Scientists have managed to decode the quinoa genome in a move that could slash prices.
The crop is one of the most nutritious in the world, but is hugely underused because the demand exceeds the supply.
Quinoa has become a trendy food in recent years, with people in food ingredients jobs finding it in heavy demand thanks to its reputation as a super-food. It is well balanced and free of gluten, making it the perfect alternative for those who are following alternative diets.
However, the huge increase in demand for the South American grain has led to problems as farmers simply cannot keep up. The price of the grain has therefore skyrocketed, which pushed scientists to look into the genome and see what could be done.
The aim is to create varieties which are more productive. At present, quinoa is somewhat difficult to grow. It likes high altitudes combined with cool temperatures, a fact which has seen it relegated to growing in Peru, Bolivia, and Ecuador. There are small amounts being grown around the world, but these three countries are the main suppliers.
Prices have tripled between 2006 and 2013, and the last few years have seen further growth. The good news is that the increase in demand benefitted the people of the areas where it is grown, which have been traditionally poorer.
But so far, breeding programs have failed. The plant naturally produces bitter and toxic saponins to protect against predators, which must be removed for human consumption. The plants also fall over easily and are generally weak, which is bad news for farmers looking to make a bigger crop.
Now, however, scientists at the King Abdullah University of Science and Technology, or KAUST, have been able to sequence the genome. They have also been able to produce the highest quality quinoa gene sequence that has yet been achieved, either by scientific or natural means.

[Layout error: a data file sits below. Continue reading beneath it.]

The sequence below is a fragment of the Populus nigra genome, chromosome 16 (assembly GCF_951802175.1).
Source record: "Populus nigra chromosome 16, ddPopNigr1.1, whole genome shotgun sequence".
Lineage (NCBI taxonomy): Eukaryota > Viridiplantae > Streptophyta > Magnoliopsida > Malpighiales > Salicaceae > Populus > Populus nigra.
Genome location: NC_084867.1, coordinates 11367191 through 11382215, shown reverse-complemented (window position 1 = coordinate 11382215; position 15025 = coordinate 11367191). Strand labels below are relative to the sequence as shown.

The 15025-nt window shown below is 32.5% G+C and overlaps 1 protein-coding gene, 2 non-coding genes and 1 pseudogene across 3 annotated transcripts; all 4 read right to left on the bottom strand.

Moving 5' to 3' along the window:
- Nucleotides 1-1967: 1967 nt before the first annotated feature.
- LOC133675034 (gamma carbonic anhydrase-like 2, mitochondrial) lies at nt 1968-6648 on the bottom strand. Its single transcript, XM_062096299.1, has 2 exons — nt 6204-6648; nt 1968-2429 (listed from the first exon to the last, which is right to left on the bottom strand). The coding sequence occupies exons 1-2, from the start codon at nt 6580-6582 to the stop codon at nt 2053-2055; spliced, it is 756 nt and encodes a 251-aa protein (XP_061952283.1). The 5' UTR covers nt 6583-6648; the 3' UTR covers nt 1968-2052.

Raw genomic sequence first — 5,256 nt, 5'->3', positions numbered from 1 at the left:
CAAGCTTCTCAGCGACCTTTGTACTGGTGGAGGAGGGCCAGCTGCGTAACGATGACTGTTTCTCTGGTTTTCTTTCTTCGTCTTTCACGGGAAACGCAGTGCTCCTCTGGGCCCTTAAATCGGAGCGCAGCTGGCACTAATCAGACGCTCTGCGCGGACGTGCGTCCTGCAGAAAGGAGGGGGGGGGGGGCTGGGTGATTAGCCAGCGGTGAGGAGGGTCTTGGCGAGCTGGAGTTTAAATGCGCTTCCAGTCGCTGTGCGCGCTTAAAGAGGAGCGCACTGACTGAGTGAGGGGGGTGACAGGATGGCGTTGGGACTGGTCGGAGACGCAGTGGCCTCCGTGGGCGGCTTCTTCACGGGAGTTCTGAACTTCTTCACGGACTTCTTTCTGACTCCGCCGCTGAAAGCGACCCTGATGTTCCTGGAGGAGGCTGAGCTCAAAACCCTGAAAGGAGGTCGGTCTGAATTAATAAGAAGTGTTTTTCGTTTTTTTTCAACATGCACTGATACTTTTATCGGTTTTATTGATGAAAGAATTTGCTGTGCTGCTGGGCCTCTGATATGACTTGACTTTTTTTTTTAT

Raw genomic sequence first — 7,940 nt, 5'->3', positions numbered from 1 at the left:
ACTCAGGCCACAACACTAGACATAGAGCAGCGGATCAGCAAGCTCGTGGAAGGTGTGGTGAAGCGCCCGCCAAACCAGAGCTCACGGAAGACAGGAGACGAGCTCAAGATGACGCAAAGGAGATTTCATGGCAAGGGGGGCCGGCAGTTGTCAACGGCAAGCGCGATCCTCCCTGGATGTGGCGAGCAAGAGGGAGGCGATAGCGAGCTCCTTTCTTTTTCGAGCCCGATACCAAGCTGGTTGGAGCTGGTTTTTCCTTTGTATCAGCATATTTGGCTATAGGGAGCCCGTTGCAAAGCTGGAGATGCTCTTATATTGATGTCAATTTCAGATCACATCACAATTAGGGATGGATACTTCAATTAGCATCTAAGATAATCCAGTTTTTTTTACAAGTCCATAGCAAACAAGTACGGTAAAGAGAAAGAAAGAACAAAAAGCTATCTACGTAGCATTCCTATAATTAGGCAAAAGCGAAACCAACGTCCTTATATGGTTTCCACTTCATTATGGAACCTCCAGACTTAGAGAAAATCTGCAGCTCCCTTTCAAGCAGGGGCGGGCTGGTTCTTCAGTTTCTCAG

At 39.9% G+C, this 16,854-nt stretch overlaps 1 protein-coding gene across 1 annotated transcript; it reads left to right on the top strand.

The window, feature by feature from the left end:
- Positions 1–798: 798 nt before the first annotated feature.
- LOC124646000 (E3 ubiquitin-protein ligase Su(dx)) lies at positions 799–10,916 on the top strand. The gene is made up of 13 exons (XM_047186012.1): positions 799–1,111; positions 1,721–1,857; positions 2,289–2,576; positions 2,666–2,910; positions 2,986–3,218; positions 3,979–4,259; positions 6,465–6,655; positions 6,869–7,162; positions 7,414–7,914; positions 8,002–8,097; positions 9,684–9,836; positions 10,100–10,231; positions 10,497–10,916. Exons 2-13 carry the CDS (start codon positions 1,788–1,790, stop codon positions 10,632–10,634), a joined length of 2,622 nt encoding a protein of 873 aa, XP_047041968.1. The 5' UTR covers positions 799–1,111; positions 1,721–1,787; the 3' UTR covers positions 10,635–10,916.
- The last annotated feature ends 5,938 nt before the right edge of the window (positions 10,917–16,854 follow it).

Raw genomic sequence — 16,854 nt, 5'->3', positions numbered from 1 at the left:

"By sequencing the genome we have provided the foundation to enable breeders to work much faster and more powerfully," said project leader Professor Mark Tester. "Especially the seeds, they will be able to develop a lot more varieties for different conditions, they will help us make a designer plant."
Not only have they already made some progress, but they have in fact managed to deal with one of the main issues with food manufacturing of quinoa.
"We've pinpointed one of the genes that we believe controls the production of saponins in quinoa which would facilitate the breeding of plants without saponins to make the seeds taste sweeter," said Tester. "For the saponins, that benefit can now be delivered to farmers through conventional breeding. We are putting the breeding into turbo charge, we are putting the breeding on steroids."
Other scientists have spoken up about the new discovery.
"The quinoa DNA sequence information is extremely valuable for identifying key genes controlling important agronomic traits and for identifying genetic variability among the cultivars," said Dr Sven-Erik Jacobsen from the University of Copenhagen. "Now breeders can go into quinoa genomic library for the information that will help speed up the breeding process."
Tester is confident that their research can help push down the price of quinoa. He says, "If we get to a similar price to wheat it can be used in processing and in bread making and in many other foods and products. It has the chance to truly add to current world food production."
This could be the start of a revolution in quinoa’s production – which can only mean good things for health-conscious foodies.
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